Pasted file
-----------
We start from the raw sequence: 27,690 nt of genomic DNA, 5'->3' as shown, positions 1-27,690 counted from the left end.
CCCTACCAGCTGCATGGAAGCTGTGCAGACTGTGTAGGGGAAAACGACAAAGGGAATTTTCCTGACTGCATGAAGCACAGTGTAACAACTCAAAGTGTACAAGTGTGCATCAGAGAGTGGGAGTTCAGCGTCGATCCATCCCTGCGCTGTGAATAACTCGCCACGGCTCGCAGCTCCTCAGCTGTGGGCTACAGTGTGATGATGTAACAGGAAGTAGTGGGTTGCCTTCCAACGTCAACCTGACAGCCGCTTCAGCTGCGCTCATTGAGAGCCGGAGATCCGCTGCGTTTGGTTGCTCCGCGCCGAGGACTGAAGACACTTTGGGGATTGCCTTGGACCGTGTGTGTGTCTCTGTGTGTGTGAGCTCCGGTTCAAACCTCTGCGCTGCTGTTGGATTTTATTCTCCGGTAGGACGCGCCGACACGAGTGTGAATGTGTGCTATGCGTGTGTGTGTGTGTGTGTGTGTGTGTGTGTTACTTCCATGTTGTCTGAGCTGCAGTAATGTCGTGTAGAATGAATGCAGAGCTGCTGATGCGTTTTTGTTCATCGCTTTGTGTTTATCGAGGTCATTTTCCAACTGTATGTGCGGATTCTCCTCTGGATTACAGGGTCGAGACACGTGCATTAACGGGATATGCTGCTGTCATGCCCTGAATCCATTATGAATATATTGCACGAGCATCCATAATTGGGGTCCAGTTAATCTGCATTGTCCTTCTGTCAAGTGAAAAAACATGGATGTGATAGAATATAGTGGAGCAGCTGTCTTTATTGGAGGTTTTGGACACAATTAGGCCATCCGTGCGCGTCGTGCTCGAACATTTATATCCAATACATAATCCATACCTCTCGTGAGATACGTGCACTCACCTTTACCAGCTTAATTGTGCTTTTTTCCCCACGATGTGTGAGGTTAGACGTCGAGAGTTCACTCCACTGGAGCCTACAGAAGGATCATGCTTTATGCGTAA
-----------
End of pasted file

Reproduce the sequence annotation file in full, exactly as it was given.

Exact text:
We start from the raw sequence: 27,690 nt of genomic DNA, 5'->3' as shown, positions 1-27,690 counted from the left end.
CCCTACCAGCTGCATGGAAGCTGTGCAGACTGTGTAGGGGAAAACGACAAAGGGAATTTTCCTGACTGCATGAAGCACAGTGTAACAACTCAAAGTGTACAAGTGTGCATCAGAGAGTGGGAGTTCAGCGTCGATCCATCCCTGCGCTGTGAATAACTCGCCACGGCTCGCAGCTCCTCAGCTGTGGGCTACAGTGTGATGATGTAACAGGAAGTAGTGGGTTGCCTTCCAACGTCAACCTGACAGCCGCTTCAGCTGCGCTCATTGAGAGCCGGAGATCCGCTGCGTTTGGTTGCTCCGCGCCGAGGACTGAAGACACTTTGGGGATTGCCTTGGACCGTGTGTGTGTCTCTGTGTGTGTGAGCTCCGGTTCAAACCTCTGCGCTGCTGTTGGATTTTATTCTCCGGTAGGACGCGCCGACACGAGTGTGAATGTGTGCTATGCGTGTGTGTGTGTGTGTGTGTGTGTGTGTGTTACTTCCATGTTGTCTGAGCTGCAGTAATGTCGTGTAGAATGAATGCAGAGCTGCTGATGCGTTTTTGTTCATCGCTTTGTGTTTATCGAGGTCATTTTCCAACTGTATGTGCGGATTCTCCTCTGGATTACAGGGTCGAGACACGTGCATTAACGGGATATGCTGCTGTCATGCCCTGAATCCATTATGAATATATTGCACGAGCATCCATAATTGGGGTCCAGTTAATCTGCATTGTCCTTCTGTCAAGTGAAAAAACATGGATGTGATAGAATATAGTGGAGCAGCTGTCTTTATTGGAGGTTTTGGACACAATTAGGCCATCCGTGCGCGTCGTGCTCGAACATTTATATCCAATACATAATCCATACCTCTCGTGAGATACGTGCACTCACCTTTACCAGCTTAATTGTGCTTTTTTCCCCACGATGTGTGAGGTTAGACGTCGAGAGTTCACTCCACTGGAGCCTACAGAAGGATCATGCTTTATGCGTAA